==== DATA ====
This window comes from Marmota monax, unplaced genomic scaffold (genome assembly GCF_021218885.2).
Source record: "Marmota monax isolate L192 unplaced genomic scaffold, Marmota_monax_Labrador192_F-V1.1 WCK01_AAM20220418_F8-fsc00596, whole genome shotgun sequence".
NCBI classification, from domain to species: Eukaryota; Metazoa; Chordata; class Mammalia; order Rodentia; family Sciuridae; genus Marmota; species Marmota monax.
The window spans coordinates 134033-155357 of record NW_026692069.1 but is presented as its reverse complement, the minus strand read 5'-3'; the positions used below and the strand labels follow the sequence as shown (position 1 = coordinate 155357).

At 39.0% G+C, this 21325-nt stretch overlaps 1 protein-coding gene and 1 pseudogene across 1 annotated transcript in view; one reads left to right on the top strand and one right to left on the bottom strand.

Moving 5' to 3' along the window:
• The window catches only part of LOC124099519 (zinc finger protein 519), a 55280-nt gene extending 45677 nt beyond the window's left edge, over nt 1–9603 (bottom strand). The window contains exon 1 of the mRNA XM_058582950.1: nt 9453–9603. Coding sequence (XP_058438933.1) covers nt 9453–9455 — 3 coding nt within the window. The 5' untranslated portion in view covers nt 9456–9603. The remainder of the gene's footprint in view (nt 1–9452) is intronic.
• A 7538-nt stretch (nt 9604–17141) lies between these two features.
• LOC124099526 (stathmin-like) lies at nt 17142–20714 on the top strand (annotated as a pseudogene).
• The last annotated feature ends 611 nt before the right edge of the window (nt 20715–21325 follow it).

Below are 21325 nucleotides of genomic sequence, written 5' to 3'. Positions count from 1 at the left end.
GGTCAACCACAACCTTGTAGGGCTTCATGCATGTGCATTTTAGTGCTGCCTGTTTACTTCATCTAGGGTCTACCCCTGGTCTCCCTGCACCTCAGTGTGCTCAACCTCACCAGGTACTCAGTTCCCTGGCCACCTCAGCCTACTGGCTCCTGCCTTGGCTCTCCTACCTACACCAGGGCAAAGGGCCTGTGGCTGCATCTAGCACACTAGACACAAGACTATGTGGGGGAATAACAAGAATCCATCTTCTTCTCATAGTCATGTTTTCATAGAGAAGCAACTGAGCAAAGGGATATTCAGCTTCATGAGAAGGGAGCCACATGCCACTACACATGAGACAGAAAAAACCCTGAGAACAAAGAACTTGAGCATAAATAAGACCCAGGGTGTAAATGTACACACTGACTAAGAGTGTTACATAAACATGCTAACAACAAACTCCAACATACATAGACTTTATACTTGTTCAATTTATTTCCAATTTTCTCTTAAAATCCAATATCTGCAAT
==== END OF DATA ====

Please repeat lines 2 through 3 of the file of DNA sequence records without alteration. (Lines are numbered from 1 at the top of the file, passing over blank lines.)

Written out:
Source record: "Marmota monax isolate L192 unplaced genomic scaffold, Marmota_monax_Labrador192_F-V1.1 WCK01_AAM20220418_F8-fsc00596, whole genome shotgun sequence".
NCBI classification, from domain to species: Eukaryota; Metazoa; Chordata; class Mammalia; order Rodentia; family Sciuridae; genus Marmota; species Marmota monax.